To check the ON/OFF status of your computer's microphone(s):

Open the Control panel and select Sounds.

  • Select the Recording tab 

  • Your microphone will be listed there.

  • On my desktop,  the microphone is unplugged so it's "unavailable"

Mike unavailable desktop.jpg


My laptop has an internal microphone that is turned on by default.
To turn OFF microphone Listening:

Open the Control Panel 

  • Select Sound -> Recording -> Properties
  • A Microphone Properties  dialog opens
  • Select the Listen tab and UNcheck "Listen to this device"
  • Click Apply -> Click OK

Nix Microphone listening 400.jpg

It can be turned off, by setting it to "disabled" under General properties, as shown below, but that is really overkill since it will have to be re-enabled in Device Manager to use it again:

 Microphone Properties Disable 400.jpg

 The Bottomline

The following summarizes the facts surrounding the "OK Google" Chrome Voice Search Update and hopefully clears up many misconceptions that abound:

1. Yes, Google installed an update that enables it to react to Voice commands when it is triggered by the hotword combination "OK Google" . However ....

2. The "OK Google" voice search feature is NOT enabled by default and this can be verified in Chrome's Settings.  For those that claim there may be a disconnect between what the Control Panel is reporting (the GUI) and the actual hardware setting, I invite you to test that theory. Iniate an "OK Google" voice search as I did above, by saying "OK Google" when Chrome is open to Google.com. If the "OK Google" voice search were surreptitiously enabled, despite what the Chrome settings claim,  a series of events will ensue. You will have to approve its use of the microphone, and then issue a verbal search command, that it will then process. Nothing is hidden - its overtly obvious if "OK Google" is turned ON. Furthermore, it was Chromium not Chrome that had the reported configuration problems with the Hotword update, and that voice command module has since been eliminated from the Chromium build.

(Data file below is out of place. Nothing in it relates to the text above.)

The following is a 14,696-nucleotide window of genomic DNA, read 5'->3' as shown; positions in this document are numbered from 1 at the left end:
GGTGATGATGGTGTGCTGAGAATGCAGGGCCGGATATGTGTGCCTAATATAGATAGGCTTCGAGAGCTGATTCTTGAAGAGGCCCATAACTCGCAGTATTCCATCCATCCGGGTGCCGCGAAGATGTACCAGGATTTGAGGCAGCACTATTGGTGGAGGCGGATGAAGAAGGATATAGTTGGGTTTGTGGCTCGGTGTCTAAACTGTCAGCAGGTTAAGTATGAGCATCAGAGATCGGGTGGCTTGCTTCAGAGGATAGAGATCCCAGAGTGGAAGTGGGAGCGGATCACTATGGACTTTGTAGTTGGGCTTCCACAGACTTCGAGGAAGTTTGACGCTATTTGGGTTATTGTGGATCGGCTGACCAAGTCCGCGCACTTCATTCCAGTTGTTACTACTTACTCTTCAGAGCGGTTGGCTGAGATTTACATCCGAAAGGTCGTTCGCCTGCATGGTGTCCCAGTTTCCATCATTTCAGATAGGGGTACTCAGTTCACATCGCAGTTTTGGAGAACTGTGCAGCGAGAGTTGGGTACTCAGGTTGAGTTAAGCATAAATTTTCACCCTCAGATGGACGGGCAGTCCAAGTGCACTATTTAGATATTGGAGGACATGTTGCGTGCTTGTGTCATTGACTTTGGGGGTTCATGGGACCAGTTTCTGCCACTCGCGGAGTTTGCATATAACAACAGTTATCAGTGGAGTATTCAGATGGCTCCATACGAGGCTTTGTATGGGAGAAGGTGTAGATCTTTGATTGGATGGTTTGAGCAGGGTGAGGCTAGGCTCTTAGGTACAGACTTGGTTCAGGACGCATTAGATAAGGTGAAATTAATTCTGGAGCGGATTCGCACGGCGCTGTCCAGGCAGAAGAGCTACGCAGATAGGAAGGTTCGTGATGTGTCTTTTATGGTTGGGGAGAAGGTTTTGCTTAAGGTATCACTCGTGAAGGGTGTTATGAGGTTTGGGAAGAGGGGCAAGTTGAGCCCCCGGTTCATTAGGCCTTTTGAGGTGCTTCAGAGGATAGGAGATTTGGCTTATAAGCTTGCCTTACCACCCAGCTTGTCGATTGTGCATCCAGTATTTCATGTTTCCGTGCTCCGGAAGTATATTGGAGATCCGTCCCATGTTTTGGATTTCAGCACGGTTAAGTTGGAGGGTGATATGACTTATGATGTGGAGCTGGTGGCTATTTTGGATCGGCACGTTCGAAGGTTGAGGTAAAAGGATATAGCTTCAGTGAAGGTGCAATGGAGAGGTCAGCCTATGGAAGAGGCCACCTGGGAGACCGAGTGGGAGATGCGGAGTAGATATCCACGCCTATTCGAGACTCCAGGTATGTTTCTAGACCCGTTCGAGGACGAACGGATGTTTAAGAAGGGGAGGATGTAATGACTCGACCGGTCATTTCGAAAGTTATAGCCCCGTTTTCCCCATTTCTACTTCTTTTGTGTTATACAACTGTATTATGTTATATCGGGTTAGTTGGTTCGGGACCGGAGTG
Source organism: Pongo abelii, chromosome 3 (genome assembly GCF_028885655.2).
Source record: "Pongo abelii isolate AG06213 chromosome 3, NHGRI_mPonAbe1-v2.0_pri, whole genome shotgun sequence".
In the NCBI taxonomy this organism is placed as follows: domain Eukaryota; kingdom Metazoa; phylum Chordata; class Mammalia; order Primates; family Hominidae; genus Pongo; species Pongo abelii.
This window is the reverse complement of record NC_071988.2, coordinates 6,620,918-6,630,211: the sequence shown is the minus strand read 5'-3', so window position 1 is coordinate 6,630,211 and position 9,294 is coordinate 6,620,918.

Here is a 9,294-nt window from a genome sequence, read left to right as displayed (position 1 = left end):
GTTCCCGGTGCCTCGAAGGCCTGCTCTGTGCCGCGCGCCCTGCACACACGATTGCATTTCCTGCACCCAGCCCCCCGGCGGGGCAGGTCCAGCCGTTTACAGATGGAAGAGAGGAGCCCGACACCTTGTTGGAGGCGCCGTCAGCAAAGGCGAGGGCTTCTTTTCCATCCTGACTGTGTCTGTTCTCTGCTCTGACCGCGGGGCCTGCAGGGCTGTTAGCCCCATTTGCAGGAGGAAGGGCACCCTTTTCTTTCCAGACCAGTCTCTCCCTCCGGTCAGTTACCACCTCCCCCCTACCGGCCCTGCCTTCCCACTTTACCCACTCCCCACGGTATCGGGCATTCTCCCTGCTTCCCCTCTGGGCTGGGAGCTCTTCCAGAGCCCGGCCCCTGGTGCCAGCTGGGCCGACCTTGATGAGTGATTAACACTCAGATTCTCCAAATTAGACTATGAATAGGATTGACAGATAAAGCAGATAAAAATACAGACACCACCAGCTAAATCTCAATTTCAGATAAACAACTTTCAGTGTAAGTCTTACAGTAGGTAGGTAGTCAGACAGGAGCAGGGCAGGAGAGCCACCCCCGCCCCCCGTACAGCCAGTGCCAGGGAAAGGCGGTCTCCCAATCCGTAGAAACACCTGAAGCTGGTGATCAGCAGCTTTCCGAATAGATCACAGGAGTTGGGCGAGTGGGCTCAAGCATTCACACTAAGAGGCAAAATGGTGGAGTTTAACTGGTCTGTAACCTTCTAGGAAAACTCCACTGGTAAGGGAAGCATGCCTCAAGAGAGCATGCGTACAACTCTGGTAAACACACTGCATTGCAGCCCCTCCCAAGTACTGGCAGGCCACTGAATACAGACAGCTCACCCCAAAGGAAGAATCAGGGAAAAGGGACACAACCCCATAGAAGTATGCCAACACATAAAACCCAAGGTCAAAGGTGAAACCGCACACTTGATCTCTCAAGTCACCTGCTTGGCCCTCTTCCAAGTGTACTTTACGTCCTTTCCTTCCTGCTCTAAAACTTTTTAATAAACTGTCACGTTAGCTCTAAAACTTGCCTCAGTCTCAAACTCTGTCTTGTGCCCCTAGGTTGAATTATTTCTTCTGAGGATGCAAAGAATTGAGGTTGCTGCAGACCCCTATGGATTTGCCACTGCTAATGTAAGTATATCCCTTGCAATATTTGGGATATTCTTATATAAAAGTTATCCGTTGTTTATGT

3. Computer hardware-wise, the "OK Google" voice search requires a microphone that's set to Listening "Enabled" for it to work. If your computer has a microphone, you can also check your Microphone Setting in the Control Panel to determine if it is turned on to active listening.

4. All of these configuration requirements can be checked via Chrome's settings and the Windows Control Panel settings.

So all the stars have to be aligned, meaning a few things must happen in both hardware and the software for the "OK Google" voice search to be active.  The way the responsible Hotword update is installed by Google Chrome, it is automatically set to be disabled by default.

Therefore, although Google, Inc can be criticized for leaving Chrome users uninformed of this newly added Voice search capability, it is far less nefarious than some of the media has made it out to be. There are a number of ways that I've enumerated above, to verify that  the "OK Google" voice search is NOT turned on, and if you don't believe what the Chrome settings report, then test it out yourself like I did.